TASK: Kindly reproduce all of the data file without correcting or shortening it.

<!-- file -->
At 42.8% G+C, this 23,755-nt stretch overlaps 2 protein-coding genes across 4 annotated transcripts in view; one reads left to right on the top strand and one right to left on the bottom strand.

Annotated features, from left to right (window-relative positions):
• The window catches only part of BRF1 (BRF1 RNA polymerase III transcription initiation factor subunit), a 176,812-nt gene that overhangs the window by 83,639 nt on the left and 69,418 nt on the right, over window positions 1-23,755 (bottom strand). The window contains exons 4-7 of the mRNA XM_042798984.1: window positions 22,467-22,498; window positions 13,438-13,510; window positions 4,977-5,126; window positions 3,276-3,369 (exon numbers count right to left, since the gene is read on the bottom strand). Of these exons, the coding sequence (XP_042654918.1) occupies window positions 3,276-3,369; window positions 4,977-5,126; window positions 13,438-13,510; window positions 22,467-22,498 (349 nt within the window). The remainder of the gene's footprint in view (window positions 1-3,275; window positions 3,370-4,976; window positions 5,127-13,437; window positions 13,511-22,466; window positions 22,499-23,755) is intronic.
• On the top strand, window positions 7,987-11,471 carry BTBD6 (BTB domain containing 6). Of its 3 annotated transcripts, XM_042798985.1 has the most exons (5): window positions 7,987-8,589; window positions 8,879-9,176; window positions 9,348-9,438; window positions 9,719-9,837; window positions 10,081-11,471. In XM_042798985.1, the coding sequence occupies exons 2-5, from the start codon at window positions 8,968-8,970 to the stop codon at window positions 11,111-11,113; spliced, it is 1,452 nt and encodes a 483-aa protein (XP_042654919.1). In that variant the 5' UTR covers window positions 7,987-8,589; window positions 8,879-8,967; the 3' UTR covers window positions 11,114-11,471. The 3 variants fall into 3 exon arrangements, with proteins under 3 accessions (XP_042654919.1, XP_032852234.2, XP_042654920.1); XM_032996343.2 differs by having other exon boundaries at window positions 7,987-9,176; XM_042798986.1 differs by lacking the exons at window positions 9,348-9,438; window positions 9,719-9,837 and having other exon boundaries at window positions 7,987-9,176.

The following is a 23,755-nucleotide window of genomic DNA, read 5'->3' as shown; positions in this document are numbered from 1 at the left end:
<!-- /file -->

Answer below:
At 42.8% G+C, this 23,755-nt stretch overlaps 2 protein-coding genes across 4 annotated transcripts in view; one reads left to right on the top strand and one right to left on the bottom strand.

Annotated features, from left to right (window-relative positions):
• The window catches only part of BRF1 (BRF1 RNA polymerase III transcription initiation factor subunit), a 176,812-nt gene that overhangs the window by 83,639 nt on the left and 69,418 nt on the right, over window positions 1-23,755 (bottom strand). The window contains exons 4-7 of the mRNA XM_042798984.1: window positions 22,467-22,498; window positions 13,438-13,510; window positions 4,977-5,126; window positions 3,276-3,369 (exon numbers count right to left, since the gene is read on the bottom strand). Of these exons, the coding sequence (XP_042654918.1) occupies window positions 3,276-3,369; window positions 4,977-5,126; window positions 13,438-13,510; window positions 22,467-22,498 (349 nt within the window). The remainder of the gene's footprint in view (window positions 1-3,275; window positions 3,370-4,976; window positions 5,127-13,437; window positions 13,511-22,466; window positions 22,499-23,755) is intronic.
• On the top strand, window positions 7,987-11,471 carry BTBD6 (BTB domain containing 6). Of its 3 annotated transcripts, XM_042798985.1 has the most exons (5): window positions 7,987-8,589; window positions 8,879-9,176; window positions 9,348-9,438; window positions 9,719-9,837; window positions 10,081-11,471. In XM_042798985.1, the coding sequence occupies exons 2-5, from the start codon at window positions 8,968-8,970 to the stop codon at window positions 11,111-11,113; spliced, it is 1,452 nt and encodes a 483-aa protein (XP_042654919.1). In that variant the 5' UTR covers window positions 7,987-8,589; window positions 8,879-8,967; the 3' UTR covers window positions 11,114-11,471. The 3 variants fall into 3 exon arrangements, with proteins under 3 accessions (XP_042654919.1, XP_032852234.2, XP_042654920.1); XM_032996343.2 differs by having other exon boundaries at window positions 7,987-9,176; XM_042798986.1 differs by lacking the exons at window positions 9,348-9,438; window positions 9,719-9,837 and having other exon boundaries at window positions 7,987-9,176.

The following is a 23,755-nucleotide window of genomic DNA, read 5'->3' as shown; positions in this document are numbered from 1 at the left end: